Researcher: Guy’s & St Thomas’ Hospital
Background: In recent years there has been a shift in IBD treatment paradigms away from symptomatic improvement alone towards mucosal healing and altered natural history. This dictates the use of early aggressive therapy, creating a demand to tailor treatments to the individual in order to maximise clinical response, limit toxicity and prevent treatment failure.
These drugs are recommended as the first line immunomodulators in IBD and have an important role in optimizing the response to biological agents. Hence, they remain a key component of nearly all IBD treatment regimens. However, thiopurines are not effective in up to half of patients and one-fifth have to discontinue therapy due to adverse reactions. Importantly, second line immunomodulators such as methotrexate are less proven and have greater overall toxicity. Hence there remains great value in any measures that improve the tolerance and efficacy of thiopurines.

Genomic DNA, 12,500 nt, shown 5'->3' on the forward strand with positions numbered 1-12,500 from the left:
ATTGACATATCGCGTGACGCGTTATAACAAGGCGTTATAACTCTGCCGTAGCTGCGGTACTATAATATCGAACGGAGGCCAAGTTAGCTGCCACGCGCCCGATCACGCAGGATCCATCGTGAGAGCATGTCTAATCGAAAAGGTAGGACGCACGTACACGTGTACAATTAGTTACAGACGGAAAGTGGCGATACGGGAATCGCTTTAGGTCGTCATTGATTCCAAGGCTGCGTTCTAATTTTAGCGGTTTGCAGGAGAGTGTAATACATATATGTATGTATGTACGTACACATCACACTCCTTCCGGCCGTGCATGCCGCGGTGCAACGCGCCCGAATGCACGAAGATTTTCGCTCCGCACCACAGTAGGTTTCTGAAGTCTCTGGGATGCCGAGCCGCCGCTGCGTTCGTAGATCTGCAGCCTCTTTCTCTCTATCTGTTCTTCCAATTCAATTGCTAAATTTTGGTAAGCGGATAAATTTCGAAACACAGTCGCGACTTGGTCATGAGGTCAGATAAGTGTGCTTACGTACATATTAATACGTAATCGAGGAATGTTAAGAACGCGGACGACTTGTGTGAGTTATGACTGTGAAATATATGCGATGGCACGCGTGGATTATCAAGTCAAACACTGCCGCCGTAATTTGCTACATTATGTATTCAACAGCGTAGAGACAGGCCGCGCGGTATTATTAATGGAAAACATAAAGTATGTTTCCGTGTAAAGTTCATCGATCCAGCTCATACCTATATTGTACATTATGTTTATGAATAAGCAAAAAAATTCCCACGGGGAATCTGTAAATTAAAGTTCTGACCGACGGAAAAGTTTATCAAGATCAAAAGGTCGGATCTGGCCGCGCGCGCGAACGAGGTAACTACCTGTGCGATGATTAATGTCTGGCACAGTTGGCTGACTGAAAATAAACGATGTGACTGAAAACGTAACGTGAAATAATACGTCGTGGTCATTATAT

Aims: In this research the aim is to establish the mechanism of thiopurine (azathioprine (AZA) / 6-mercaptopurine (6-MP)) drug hypermethylation, which has a strong association with thiopurine resistance, hepatotoxicity and other side effects. The research will identify novel genetic markers that predict thiopurine hypermethylation, which may be used in conjunction with thiopurine-S-methyltransferase (TPMT) testing prior to the start of treatment.
The aim of this research is therefore to identify biomarkers that predict hypermethylation prior to the start of treatment, which will translate into an improvement in treatment outcome for patients.
Anticipated Outcome: Hypothesis is thiopurine hypermethylation occurs due to changes in genes that affect the methylation potential of TPMT and is also influenced by changes in efflux of methylated metabolites from cells.
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